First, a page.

Following Facebook’s $19 billion dollar acquisition of WhatsApp, Reuven Cohen writes: In November 2013, a survey of smartphone owners found that WhatsApp was the leading social messaging app in countries including Spain, Switzerland, Germany and Japan. Yet at 450 million users and growing, there is a strong likelihood that both Facebook and WhatsApp share the majority of the same user base. So what’s driving the massive valuation? One answer might be users attention. Unlike many other mobile apps, WhatsApp users actually use this service on an ongoing daily or even hourly basis.
“Attention,” write Thomas Mandel and Gerard Van der Leun in their 1996 book Rules of the Net, ”is the hard currency of cyberspace.” This has never been truer.
WhatsApp’s value may not have much to do with the disruption of the telecom world as much as a looming battle for Internet users rapidly decreasing attention spans. A study back in 2011 uncovered the reality for most mobile apps. Most people never use an app more than once. According to the study, 26% of the time customers never give the app a second try. With an ever-increasing number of apps competing for users attention, the only real metric that matters is whether or not they actual use it. Your attention may very well be the fundamental value behind Facebook’s purchase.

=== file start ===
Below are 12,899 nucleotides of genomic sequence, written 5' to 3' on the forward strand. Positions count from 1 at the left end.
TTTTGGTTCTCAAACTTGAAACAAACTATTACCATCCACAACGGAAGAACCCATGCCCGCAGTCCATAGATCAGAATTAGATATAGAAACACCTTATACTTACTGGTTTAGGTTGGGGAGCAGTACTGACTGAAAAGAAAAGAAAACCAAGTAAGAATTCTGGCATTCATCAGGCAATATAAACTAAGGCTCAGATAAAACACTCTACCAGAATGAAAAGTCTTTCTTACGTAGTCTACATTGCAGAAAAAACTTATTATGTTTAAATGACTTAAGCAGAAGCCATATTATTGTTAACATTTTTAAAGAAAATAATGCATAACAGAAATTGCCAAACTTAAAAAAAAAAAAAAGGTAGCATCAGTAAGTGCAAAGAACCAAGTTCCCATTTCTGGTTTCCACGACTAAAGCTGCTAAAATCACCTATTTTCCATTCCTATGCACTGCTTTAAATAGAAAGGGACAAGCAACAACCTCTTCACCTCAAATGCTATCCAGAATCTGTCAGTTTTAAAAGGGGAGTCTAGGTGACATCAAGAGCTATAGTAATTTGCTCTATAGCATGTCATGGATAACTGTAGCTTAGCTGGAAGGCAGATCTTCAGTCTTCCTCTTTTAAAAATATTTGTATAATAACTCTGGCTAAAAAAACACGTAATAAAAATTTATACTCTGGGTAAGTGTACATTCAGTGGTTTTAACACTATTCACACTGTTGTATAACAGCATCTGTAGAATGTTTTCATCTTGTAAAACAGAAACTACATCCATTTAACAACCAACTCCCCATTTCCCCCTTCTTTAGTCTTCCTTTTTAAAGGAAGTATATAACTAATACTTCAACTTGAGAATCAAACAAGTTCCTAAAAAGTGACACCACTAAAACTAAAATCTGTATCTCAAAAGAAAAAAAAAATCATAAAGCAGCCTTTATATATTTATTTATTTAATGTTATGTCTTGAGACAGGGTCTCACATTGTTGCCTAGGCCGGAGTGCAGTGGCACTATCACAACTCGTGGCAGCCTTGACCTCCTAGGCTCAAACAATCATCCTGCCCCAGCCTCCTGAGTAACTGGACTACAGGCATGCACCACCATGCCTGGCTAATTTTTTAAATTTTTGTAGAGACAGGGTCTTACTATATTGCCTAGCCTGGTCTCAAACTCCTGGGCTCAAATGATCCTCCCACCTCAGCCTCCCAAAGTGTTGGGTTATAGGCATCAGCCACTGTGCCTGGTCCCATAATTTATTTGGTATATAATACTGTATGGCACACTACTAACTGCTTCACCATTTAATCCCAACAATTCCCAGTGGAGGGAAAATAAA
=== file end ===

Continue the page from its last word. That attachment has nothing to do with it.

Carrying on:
In a 1997 Wired article, author Michael H. Goldhaber describes the shift towards the so called Attention Economy; “Attention has its own behavior, its own dynamics, its own consequences. An economy built on it will be different than the familiar material-based one.” writes Goldhaber.
His thesis is that as the Internet becomes an increasingly strong presence in the overall economy and our daily lives, the flow of attention will not only anticipate the flow of money, but also eventually replace it altogether. Fast-forward 17 years and his thesis has never been more true.
As we become ever more bombarded with information, the value of this information decreases. Just look at the improvements made to Facebook’s news feed over the years. In an attempt to make its news feed more useful, the company has implement-advanced algorithms that attempt to tailor the flow of information to your specific interests. The better Facebook gets at keeping your attention, the more valuable you become. Yes, you are the product. [Continue reading...]
To the extent that corporations are in the business of corralling, controlling, and effectively claiming ownership of people’s attention, the only way of finding freedom in such a world will derive from each individual’s effort to cultivate their own powers of autonomous attention.